• Psychographic segmentation: Personality, attitude, values, and interests. 
  • Behavioral segmentation: Tendencies and frequent actions, product features or use, and habits.
Knowing the target audience helps choose products, price, and style

Researching competitors and establishing brand purpose 

A business’ brand must set itself apart from its competitors by answering the question of its purpose. 

  • What gap is it filling in the market? 
  • What are the unique selling points (USPs) of the brand? 
  • What does the brand aim to achieve in the market?

These can be such things as using ecological products, being the cheapest option on the market, offering superior quality, and more. When a customer understands why they are buying from a company, they feel a deeper understanding and connection to the brand, meaning they are more likely to return. Additionally, if the brand purpose speaks to them on a behavioral or psychographic level, they are more likely to feel brand loyalty.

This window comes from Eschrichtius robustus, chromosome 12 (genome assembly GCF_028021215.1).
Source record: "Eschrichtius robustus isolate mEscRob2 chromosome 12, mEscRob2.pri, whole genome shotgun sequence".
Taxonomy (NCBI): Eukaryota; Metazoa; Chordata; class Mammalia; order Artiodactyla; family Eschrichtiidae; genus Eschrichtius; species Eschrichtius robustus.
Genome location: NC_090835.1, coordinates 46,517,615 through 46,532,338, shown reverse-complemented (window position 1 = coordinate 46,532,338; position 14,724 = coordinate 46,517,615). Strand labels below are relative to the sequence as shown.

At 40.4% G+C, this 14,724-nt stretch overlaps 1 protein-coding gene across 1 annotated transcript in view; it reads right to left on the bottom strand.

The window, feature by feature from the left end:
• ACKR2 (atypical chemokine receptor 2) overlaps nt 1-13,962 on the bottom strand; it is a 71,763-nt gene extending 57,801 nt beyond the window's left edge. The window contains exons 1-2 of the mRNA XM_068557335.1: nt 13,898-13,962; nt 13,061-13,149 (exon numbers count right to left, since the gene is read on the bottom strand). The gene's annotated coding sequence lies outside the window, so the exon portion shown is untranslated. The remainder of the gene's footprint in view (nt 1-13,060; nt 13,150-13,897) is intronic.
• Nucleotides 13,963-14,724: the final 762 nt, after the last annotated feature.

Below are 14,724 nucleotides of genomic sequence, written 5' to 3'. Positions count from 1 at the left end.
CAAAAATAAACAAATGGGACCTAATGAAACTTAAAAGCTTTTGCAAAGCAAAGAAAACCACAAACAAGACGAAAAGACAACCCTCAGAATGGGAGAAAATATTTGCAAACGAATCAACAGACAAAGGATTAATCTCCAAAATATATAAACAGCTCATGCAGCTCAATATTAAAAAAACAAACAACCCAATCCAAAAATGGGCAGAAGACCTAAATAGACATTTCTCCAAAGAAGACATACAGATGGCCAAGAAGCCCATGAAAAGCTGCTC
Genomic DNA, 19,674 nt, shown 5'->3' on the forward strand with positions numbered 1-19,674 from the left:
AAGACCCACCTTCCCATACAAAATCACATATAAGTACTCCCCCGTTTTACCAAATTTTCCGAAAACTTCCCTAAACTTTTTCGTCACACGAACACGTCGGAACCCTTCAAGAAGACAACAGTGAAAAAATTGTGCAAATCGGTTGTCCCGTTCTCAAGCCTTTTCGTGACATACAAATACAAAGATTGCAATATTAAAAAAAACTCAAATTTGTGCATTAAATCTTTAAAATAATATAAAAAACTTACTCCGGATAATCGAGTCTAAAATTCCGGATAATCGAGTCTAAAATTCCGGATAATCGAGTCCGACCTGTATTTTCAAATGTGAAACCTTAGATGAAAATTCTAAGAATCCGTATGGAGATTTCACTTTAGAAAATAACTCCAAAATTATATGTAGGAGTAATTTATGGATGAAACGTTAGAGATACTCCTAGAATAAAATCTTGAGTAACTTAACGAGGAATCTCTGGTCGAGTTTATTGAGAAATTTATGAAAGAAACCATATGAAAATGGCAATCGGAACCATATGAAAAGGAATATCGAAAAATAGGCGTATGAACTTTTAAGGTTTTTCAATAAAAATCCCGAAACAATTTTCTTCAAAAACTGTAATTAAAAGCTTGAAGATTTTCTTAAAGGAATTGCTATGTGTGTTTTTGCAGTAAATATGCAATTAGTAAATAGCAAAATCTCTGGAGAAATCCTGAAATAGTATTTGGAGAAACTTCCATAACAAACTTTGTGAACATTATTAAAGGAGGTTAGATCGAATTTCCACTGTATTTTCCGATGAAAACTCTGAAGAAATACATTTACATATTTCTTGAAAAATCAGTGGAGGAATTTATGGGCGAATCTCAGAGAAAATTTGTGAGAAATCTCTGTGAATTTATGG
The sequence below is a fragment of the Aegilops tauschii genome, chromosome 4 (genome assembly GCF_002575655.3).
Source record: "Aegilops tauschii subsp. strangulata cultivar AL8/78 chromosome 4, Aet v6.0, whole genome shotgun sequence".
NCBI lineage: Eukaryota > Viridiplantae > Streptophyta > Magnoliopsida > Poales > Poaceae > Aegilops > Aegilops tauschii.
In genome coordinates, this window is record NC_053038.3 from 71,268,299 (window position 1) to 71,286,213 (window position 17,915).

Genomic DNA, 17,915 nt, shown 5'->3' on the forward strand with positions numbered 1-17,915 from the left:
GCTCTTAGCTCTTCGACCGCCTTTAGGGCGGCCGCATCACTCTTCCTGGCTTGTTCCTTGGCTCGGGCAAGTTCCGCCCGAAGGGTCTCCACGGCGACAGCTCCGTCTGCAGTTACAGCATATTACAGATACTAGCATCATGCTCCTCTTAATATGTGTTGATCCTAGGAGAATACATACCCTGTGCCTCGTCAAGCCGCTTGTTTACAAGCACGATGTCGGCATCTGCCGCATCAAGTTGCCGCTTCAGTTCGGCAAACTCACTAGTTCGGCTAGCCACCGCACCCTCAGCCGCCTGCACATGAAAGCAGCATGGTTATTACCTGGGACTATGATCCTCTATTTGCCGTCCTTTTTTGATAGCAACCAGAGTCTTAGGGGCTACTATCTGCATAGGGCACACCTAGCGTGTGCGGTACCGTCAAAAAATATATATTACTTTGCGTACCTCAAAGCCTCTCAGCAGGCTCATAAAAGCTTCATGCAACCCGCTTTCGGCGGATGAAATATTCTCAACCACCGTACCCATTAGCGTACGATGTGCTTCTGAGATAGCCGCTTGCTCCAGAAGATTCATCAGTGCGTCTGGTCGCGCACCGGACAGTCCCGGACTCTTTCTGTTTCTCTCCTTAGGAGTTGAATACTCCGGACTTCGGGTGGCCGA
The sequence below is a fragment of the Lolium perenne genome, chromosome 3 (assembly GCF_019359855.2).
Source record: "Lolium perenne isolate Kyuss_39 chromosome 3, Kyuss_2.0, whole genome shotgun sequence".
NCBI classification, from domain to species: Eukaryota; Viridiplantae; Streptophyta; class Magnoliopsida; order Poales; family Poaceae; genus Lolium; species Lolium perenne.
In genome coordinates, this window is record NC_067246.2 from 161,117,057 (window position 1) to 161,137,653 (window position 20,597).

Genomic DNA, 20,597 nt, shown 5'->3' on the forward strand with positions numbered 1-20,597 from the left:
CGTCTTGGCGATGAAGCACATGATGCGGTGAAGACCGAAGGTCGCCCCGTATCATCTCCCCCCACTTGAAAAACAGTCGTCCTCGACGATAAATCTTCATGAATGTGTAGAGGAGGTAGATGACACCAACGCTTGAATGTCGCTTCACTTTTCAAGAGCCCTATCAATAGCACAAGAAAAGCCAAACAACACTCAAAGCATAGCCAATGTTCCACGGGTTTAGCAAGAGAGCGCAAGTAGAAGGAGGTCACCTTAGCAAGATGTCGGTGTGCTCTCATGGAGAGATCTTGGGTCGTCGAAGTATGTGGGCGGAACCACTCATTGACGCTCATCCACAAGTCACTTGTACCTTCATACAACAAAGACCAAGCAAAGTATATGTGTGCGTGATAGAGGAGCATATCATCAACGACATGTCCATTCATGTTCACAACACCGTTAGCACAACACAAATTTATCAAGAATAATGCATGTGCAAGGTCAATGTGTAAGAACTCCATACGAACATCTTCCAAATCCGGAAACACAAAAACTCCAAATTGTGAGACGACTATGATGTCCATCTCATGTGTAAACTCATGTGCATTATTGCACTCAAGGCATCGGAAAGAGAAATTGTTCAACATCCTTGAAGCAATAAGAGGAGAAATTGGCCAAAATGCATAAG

To establish brand purpose, be sure to promote your brand’s mission statement — this can be shown through the logo, slogan, or advertisements. 

Logo and slogan creation

The correct use of a logo and slogan are some of the best ways to make customers remember a brand. This is best exemplified by the fact that when looking at the below image, most people will recognize over 50% (if not 100%) of them.

Multiple examples of logos. A logo is an important aspect of branding

Logos and taglines, or slogans, should reflect the brand’s personality. In this way, the customer will see the logo or read the slogan and immediately know, not just which business it is, but also what the business’ values and purpose are. To do this effectively, consider the color palette for the logo and be sure to use buzzwords for your brand slogan. 

Example of a slogan

To use the Apple example once more, in 1998, Apple founders, Steve Jobs and Steve Wozniak, came up with the brilliant slogan “iThink, therefore iMac.” This slogan, coupled with the recognizable apple-shaped logo, was able to tell customers that the AppleMac computer was the best on the market in terms of technology, and the only one for anyone smart (which everyone believes they are).

Building a brand story

Building a brand story is an important part of any business’ brand strategy. Customers like to feel that they are contributing to something meaningful, or that they can relate to the brand in some way. This is where a brand strategy is invaluable.